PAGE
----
This is a point which should not be distorted by the perspective of judges and litigators accustomed to investigations on a scale which could not be practicably applied to every patent application at the time of drafting
 Eisai/Second Medical Indication [1979-85] EPOR B241, Mobil/Friction reducing additive  EPOR 73
 In the case of the UK, see Wyeth’s application  RPC 545, Merrell Dow v Norton  RPC 76
 Bristol Myers Squibb v Baker Norton  RPC 253 at para 43
 A number of the more significant cases are collected and translated into English in Marks & Clerk’s European Patent Infringement Cases edited by Alastair Wilson QC, Jonathan DC Turner and Rory Sullivan (Trenton Publishing, 1999)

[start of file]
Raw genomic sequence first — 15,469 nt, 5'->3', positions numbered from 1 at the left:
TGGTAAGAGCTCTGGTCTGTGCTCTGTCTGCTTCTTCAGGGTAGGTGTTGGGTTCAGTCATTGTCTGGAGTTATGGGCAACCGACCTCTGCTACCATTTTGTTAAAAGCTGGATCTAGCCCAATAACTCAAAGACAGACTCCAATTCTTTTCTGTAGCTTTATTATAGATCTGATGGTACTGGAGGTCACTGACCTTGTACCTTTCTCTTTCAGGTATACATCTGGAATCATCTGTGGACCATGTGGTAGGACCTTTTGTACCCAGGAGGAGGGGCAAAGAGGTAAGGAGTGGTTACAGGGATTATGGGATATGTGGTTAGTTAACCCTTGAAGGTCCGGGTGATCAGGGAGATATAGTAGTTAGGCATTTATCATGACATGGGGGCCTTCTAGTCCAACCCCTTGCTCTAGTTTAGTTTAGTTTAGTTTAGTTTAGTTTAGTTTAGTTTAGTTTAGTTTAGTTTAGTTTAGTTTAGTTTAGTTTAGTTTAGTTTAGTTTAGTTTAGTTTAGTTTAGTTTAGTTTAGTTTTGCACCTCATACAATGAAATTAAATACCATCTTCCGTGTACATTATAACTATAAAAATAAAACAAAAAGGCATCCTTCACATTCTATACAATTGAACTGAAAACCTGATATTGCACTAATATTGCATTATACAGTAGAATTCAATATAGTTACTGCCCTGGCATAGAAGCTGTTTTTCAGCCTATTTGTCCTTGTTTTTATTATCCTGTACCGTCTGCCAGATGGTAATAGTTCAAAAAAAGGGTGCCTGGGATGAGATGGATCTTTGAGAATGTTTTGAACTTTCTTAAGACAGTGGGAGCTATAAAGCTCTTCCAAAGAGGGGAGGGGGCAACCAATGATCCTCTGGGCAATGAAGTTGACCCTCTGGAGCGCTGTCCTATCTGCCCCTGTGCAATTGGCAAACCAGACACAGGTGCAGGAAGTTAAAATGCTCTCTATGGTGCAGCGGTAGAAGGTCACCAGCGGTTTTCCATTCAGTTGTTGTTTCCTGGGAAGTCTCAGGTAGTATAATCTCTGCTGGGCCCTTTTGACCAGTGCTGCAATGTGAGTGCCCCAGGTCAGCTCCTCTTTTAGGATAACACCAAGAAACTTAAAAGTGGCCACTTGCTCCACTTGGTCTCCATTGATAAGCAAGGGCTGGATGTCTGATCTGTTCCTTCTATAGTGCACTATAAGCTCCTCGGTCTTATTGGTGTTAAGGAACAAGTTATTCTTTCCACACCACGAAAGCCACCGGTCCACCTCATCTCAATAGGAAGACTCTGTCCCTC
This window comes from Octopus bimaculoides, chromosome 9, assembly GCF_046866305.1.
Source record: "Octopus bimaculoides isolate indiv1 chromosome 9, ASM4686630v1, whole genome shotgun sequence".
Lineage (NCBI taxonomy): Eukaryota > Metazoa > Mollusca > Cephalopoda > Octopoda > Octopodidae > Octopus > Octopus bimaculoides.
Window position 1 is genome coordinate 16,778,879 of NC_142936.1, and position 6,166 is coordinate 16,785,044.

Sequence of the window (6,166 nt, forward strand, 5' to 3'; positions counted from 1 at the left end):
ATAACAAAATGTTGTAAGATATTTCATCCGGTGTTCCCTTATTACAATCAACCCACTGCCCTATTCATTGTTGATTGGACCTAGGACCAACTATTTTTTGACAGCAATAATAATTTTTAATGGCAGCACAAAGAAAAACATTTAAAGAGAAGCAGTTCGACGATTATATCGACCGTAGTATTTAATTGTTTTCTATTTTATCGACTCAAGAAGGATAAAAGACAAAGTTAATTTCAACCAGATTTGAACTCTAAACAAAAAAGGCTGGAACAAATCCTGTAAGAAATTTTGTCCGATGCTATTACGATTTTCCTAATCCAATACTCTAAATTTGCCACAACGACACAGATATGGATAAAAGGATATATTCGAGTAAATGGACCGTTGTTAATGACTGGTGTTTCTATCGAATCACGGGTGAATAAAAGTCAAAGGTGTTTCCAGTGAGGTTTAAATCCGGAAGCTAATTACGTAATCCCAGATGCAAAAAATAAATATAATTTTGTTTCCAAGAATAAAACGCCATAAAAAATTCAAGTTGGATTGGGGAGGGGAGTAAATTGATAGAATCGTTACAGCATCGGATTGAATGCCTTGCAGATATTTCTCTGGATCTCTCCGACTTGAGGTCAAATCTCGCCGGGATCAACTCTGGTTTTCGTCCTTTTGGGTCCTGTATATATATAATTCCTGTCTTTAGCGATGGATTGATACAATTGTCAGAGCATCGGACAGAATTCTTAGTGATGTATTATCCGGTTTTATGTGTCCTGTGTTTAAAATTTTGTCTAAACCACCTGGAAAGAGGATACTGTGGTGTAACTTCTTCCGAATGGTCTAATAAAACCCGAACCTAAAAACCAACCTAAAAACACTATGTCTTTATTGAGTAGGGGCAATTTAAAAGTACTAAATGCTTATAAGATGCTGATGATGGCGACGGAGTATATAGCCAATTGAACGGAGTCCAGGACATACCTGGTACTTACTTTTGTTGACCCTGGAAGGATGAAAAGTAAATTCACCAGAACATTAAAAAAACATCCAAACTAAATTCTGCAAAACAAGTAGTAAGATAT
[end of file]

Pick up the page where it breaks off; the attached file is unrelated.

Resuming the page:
As indicated by the Improver litigation. See generally European Patent Infringement Cases (above); Bodenheimer and Beton  EIPR 83
 See Marks & Clerk’s European Patent Infringement Cases (details above), p. 21 sq
 EPIC 216 at 221B
  RPC 705 at 719-721, EPIC 425 at 433-5
 As can be seen from the cases collected in Marks & Clerk’s European Patent Infringement Cases (details above)
  RPC 287, EPIC 370
 Including citation of cases decided in Germany, The Netherlands, France, Austria and Italy, cf. the comment of Aldous J in Assidoman Multipack v The Mead Corp  RPC 321 and 337 l.30-35, EPIC 396 at 407E.
 Re Hetherington  Ch 1
  RPC at 309 l.25, EPIC at 385D
  RPC at 310 l.44 – 311 l.10, EPIC at 386F-387A
  RPC at 319 l.23-40, EPIC at 394E-G
  RPC at 320 l.7-15, EPIC at 395B-C
  RPC at 309 l.35-52, EPIC at 385E-G
 Assidoman Multipack v The Mead Corp  RPC 321 and 337 l.24-35, EPIC 396 at 407E (Aldous J), Kastner v Rizla  RPC 585 at 605, EPIC 445 at 462E (Balcombe LJJ)